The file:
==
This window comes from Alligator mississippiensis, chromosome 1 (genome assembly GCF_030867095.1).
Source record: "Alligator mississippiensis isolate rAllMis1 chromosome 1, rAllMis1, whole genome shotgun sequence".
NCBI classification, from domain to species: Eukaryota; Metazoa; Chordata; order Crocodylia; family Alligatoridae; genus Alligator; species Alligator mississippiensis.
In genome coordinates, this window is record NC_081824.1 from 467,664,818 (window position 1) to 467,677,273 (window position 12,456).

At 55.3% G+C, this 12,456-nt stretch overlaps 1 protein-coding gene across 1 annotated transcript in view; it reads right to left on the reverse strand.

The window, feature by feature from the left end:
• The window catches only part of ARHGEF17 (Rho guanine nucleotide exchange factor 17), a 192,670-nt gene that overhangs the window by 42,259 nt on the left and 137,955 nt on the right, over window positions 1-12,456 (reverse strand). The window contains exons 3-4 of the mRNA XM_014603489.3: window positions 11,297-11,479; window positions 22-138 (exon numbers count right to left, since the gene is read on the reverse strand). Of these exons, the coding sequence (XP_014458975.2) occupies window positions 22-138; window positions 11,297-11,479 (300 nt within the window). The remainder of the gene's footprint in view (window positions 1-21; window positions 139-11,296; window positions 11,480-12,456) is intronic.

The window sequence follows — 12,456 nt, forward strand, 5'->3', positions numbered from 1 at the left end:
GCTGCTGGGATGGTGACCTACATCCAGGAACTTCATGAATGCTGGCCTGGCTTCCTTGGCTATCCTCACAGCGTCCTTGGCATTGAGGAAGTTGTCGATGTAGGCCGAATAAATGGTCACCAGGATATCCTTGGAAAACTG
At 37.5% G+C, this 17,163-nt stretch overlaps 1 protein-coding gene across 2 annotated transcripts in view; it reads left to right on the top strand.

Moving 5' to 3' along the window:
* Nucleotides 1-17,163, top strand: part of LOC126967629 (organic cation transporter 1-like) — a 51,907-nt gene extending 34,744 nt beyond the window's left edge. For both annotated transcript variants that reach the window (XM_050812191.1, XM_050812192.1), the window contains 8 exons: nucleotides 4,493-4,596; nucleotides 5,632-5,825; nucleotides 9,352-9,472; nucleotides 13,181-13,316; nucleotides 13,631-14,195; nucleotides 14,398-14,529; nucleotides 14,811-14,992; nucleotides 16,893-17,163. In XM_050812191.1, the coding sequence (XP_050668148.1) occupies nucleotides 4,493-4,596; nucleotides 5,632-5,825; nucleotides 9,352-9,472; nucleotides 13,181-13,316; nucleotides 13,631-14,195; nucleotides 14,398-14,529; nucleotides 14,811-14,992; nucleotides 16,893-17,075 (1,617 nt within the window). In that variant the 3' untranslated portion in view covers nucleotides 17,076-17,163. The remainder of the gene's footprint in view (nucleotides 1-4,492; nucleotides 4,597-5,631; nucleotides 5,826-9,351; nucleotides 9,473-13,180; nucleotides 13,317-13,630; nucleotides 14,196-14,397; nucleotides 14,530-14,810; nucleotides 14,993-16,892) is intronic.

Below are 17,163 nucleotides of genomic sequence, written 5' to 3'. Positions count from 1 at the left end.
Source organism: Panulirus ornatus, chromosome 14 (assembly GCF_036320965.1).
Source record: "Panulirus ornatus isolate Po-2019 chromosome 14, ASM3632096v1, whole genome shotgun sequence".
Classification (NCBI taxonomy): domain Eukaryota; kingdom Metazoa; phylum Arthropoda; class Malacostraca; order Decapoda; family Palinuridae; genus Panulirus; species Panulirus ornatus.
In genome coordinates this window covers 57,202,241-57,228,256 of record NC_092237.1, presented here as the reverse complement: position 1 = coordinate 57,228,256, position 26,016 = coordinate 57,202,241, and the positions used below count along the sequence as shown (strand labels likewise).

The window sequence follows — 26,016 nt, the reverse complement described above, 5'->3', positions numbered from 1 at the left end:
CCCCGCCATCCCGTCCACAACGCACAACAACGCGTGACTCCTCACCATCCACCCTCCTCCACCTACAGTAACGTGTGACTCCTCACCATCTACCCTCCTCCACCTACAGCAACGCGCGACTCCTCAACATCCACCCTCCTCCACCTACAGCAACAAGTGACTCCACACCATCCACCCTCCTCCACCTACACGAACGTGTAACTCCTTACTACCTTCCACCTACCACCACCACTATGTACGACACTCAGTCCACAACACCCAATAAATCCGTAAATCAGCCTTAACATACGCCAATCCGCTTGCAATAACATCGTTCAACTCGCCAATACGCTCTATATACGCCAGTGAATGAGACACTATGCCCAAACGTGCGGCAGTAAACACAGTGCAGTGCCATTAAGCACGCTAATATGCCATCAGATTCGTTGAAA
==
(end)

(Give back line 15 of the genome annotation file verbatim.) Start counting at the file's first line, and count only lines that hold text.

Source record: "Panulirus ornatus isolate Po-2019 chromosome 14, ASM3632096v1, whole genome shotgun sequence".